United We Stand

It’s the penultimate weekend of the Premiership season and Manchester United are hosting struggling West Bromwich Albion. Halfway through the second half, Giggs and Fortune combine to provide a gilt edged opportunity for Kleberson. The despondent Brazilian shoots wildly over.

It’s just one of many golden chances spurned by the United forwards, to leave the fans confused and frustrated and the manager visibly embarrassed. It seems to be their season in summation. More goal attempts than any other Premiership team, yet only Blackburn and Southampton have converted a smaller percentage.

One of the features of this campaign of underachievement has been the calibre of decision-making both on and off the field. Let us list some; the profligacy of the expensive strike force; goalkeeping insecurity and indecisiveness; defenders lack of composure under pressure; the Rio affair and, lately, his contract negotiations; quirky team selection and formation, in which the cautious 4-5-1 has become the norm, whereas the more adventurous 4-4-2 had been the touchstone of success in the past; a dramatic increase in season ticket prices; the ill advised pre-season trip to America. The team, like the club, is in transition and those in charge seem uncertain whether to tinker or rebuild.

As this column has preached on numerous occasions, a club must have its house in order off the field before it can be successful on it. Uncertainty and power struggles in the boardroom, as witnessed by the shenanigans at Everton in the mid-nineties, or at Leeds United more recently, always lead to insecurity in performance.

A lack of purpose or direction at the top permeates the organisation, creating uncertainty at all levels. Good decision-making is a consequence of clear-thinking. Clear-thinking is born of precise focus and a lack of dispersion. Lack of dispersion is a result of settlement, which in itself stems from agreement. Agreement comes from a shared sense of purpose.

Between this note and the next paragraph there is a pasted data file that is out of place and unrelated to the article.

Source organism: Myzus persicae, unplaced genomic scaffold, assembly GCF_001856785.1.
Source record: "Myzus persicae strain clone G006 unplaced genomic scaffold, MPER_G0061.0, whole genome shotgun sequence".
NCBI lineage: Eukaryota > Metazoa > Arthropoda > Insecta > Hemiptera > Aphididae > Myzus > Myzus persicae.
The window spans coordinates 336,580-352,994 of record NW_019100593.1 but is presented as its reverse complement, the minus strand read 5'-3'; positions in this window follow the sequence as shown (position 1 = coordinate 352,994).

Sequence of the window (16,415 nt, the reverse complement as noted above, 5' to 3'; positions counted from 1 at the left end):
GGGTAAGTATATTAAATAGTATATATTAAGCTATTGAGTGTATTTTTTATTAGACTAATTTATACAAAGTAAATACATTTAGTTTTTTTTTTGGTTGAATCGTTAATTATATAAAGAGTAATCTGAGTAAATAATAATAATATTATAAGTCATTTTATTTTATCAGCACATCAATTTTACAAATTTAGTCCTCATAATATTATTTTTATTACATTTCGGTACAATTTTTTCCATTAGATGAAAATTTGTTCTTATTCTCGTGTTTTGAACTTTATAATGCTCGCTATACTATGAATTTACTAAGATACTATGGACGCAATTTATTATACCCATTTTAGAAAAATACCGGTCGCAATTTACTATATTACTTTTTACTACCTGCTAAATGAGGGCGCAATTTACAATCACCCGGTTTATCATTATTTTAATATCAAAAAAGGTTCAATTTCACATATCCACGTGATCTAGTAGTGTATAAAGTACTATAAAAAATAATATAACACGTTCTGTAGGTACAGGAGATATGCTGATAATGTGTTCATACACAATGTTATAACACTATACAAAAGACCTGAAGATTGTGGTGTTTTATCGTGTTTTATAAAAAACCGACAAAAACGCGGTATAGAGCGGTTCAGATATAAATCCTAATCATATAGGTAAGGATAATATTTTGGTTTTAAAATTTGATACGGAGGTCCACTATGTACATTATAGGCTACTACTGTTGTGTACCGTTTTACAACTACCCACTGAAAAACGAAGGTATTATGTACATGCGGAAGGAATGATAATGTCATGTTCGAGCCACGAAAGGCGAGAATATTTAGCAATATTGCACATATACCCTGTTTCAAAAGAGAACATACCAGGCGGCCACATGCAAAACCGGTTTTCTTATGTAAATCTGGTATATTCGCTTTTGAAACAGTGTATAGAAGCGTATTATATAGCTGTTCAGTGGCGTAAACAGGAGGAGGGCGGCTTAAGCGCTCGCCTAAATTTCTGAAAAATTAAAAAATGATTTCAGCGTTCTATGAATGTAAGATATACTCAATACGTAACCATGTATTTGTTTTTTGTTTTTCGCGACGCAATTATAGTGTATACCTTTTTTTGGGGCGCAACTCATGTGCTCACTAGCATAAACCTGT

For the past year, Malcolm Glazer’s presence has cast a shadow over the club, forcing three directors off the board and a fans’ rebellion. It’s akin to the moments before a thunderstorm. The atmosphere becomes oppressive. Irritability abounds. If the future is uncertain, how can the present be calm?

And what of Sir Alex Ferguson? Having promised to resign once, and recognising that the curtain is slowly closing on his distinguished career, he is desperate to taste the summer fruits of European glory once more. But maybe this brings a pressure to deliver that is not conducive to clear decision making.

Success cannot be rushed or demanded. It comes when you are set up for it. The 1999 treble was a product of years of natural growth and development.

When a manager is in the peak performance zone, at the top of his game, he makes all the right calls. he anticipates the rival manager’s tactical moves, picks the right players, makes exactly the right substitution at the right time, stays relaxed under pressure, imbues his players with a sense of certainty; everything flows effortlessly. When he slips out of the performance zone, judgement becomes flawed.

The Sports Psychology Summary…
But when a manager has the backing of those who employ him and run a stable club, then his work becomes so much easier.Witness Paul Jewell’s look of focused relaxation before the critical promotion game against Reading. The seasoned observer could predict from Jewell’s touchline manner a Latics victory.

The manager, fully supported by Dave Whelan, radiated a sense of certainty. It was a year work crystallised into a moment. The leader, his vision and the day of realisation. It was in his whole demeanour. What Sir Alex Ferguson would give for another moment of that certainty.

Posted in Football Psychology, Sports Psychology Blog.